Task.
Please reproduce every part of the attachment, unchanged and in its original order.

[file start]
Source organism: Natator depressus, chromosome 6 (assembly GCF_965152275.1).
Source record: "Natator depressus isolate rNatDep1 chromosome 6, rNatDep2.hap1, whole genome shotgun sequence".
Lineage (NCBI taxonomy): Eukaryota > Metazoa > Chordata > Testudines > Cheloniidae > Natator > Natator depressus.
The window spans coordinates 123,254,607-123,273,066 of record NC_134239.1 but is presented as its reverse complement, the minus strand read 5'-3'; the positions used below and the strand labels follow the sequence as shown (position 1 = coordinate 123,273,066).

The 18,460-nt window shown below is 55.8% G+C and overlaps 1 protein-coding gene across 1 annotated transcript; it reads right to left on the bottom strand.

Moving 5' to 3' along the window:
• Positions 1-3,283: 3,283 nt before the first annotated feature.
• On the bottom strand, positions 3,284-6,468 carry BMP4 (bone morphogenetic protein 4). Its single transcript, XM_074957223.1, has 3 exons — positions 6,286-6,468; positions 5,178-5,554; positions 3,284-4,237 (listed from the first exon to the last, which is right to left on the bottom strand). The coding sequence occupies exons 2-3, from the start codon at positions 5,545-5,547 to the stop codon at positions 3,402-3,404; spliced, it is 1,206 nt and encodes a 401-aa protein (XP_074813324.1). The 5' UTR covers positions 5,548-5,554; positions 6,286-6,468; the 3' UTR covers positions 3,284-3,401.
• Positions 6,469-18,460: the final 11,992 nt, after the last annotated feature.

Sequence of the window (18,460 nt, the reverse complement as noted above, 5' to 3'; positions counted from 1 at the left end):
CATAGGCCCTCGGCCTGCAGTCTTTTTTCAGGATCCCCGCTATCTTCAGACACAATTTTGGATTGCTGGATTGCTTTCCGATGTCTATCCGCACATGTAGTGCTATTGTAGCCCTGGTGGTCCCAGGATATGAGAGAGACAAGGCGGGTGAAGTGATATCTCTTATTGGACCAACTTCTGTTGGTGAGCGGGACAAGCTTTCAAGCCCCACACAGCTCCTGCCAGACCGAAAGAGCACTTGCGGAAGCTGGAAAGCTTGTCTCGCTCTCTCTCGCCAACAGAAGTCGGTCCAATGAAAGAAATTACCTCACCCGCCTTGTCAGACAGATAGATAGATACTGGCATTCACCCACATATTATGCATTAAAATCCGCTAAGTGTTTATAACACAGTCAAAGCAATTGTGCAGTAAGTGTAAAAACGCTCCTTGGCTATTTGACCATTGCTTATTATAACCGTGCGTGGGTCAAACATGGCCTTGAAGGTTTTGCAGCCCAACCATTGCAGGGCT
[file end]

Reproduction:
Source organism: Natator depressus, chromosome 6 (assembly GCF_965152275.1).
Source record: "Natator depressus isolate rNatDep1 chromosome 6, rNatDep2.hap1, whole genome shotgun sequence".
Lineage (NCBI taxonomy): Eukaryota > Metazoa > Chordata > Testudines > Cheloniidae > Natator > Natator depressus.
The window spans coordinates 123,254,607-123,273,066 of record NC_134239.1 but is presented as its reverse complement, the minus strand read 5'-3'; the positions used below and the strand labels follow the sequence as shown (position 1 = coordinate 123,273,066).

The 18,460-nt window shown below is 55.8% G+C and overlaps 1 protein-coding gene across 1 annotated transcript; it reads right to left on the bottom strand.

Moving 5' to 3' along the window:
• Positions 1-3,283: 3,283 nt before the first annotated feature.
• On the bottom strand, positions 3,284-6,468 carry BMP4 (bone morphogenetic protein 4). Its single transcript, XM_074957223.1, has 3 exons — positions 6,286-6,468; positions 5,178-5,554; positions 3,284-4,237 (listed from the first exon to the last, which is right to left on the bottom strand). The coding sequence occupies exons 2-3, from the start codon at positions 5,545-5,547 to the stop codon at positions 3,402-3,404; spliced, it is 1,206 nt and encodes a 401-aa protein (XP_074813324.1). The 5' UTR covers positions 5,548-5,554; positions 6,286-6,468; the 3' UTR covers positions 3,284-3,401.
• Positions 6,469-18,460: the final 11,992 nt, after the last annotated feature.

Sequence of the window (18,460 nt, the reverse complement as noted above, 5' to 3'; positions counted from 1 at the left end):
CATAGGCCCTCGGCCTGCAGTCTTTTTTCAGGATCCCCGCTATCTTCAGACACAATTTTGGATTGCTGGATTGCTTTCCGATGTCTATCCGCACATGTAGTGCTATTGTAGCCCTGGTGGTCCCAGGATATGAGAGAGACAAGGCGGGTGAAGTGATATCTCTTATTGGACCAACTTCTGTTGGTGAGCGGGACAAGCTTTCAAGCCCCACACAGCTCCTGCCAGACCGAAAGAGCACTTGCGGAAGCTGGAAAGCTTGTCTCGCTCTCTCTCGCCAACAGAAGTCGGTCCAATGAAAGAAATTACCTCACCCGCCTTGTCAGACAGATAGATAGATACTGGCATTCACCCACATATTATGCATTAAAATCCGCTAAGTGTTTATAACACAGTCAAAGCAATTGTGCAGTAAGTGTAAAAACGCTCCTTGGCTATTTGACCATTGCTTATTATAACCGTGCGTGGGTCAAACATGGCCTTGAAGGTTTTGCAGCCCAACCATTGCAGGGCT